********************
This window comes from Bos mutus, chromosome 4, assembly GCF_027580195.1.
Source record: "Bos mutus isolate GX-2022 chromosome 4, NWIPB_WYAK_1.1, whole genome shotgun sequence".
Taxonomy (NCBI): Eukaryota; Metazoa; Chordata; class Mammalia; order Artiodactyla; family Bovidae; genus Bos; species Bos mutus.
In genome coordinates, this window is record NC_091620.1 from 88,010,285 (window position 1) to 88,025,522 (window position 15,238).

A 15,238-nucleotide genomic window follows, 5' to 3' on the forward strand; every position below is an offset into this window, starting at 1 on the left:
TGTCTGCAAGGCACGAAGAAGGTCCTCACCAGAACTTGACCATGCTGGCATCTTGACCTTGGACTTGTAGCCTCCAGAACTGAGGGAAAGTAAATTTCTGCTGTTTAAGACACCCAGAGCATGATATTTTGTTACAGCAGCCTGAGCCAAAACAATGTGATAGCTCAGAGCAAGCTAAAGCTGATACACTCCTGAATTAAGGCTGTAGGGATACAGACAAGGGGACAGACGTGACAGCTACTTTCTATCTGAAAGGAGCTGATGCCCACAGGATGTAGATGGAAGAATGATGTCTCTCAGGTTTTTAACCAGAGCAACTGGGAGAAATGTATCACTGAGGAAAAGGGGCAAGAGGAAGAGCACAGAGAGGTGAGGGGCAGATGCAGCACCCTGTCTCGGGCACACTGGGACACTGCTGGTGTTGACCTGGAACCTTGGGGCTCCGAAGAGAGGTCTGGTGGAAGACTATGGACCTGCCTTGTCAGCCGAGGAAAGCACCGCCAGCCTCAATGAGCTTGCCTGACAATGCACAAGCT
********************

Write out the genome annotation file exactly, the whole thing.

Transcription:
This window comes from Bos mutus, chromosome 4, assembly GCF_027580195.1.
Source record: "Bos mutus isolate GX-2022 chromosome 4, NWIPB_WYAK_1.1, whole genome shotgun sequence".
Taxonomy (NCBI): Eukaryota; Metazoa; Chordata; class Mammalia; order Artiodactyla; family Bovidae; genus Bos; species Bos mutus.
In genome coordinates, this window is record NC_091620.1 from 88,010,285 (window position 1) to 88,025,522 (window position 15,238).

A 15,238-nucleotide genomic window follows, 5' to 3' on the forward strand; every position below is an offset into this window, starting at 1 on the left:
TGTCTGCAAGGCACGAAGAAGGTCCTCACCAGAACTTGACCATGCTGGCATCTTGACCTTGGACTTGTAGCCTCCAGAACTGAGGGAAAGTAAATTTCTGCTGTTTAAGACACCCAGAGCATGATATTTTGTTACAGCAGCCTGAGCCAAAACAATGTGATAGCTCAGAGCAAGCTAAAGCTGATACACTCCTGAATTAAGGCTGTAGGGATACAGACAAGGGGACAGACGTGACAGCTACTTTCTATCTGAAAGGAGCTGATGCCCACAGGATGTAGATGGAAGAATGATGTCTCTCAGGTTTTTAACCAGAGCAACTGGGAGAAATGTATCACTGAGGAAAAGGGGCAAGAGGAAGAGCACAGAGAGGTGAGGGGCAGATGCAGCACCCTGTCTCGGGCACACTGGGACACTGCTGGTGTTGACCTGGAACCTTGGGGCTCCGAAGAGAGGTCTGGTGGAAGACTATGGACCTGCCTTGTCAGCCGAGGAAAGCACCGCCAGCCTCAATGAGCTTGCCTGACAATGCACAAGCT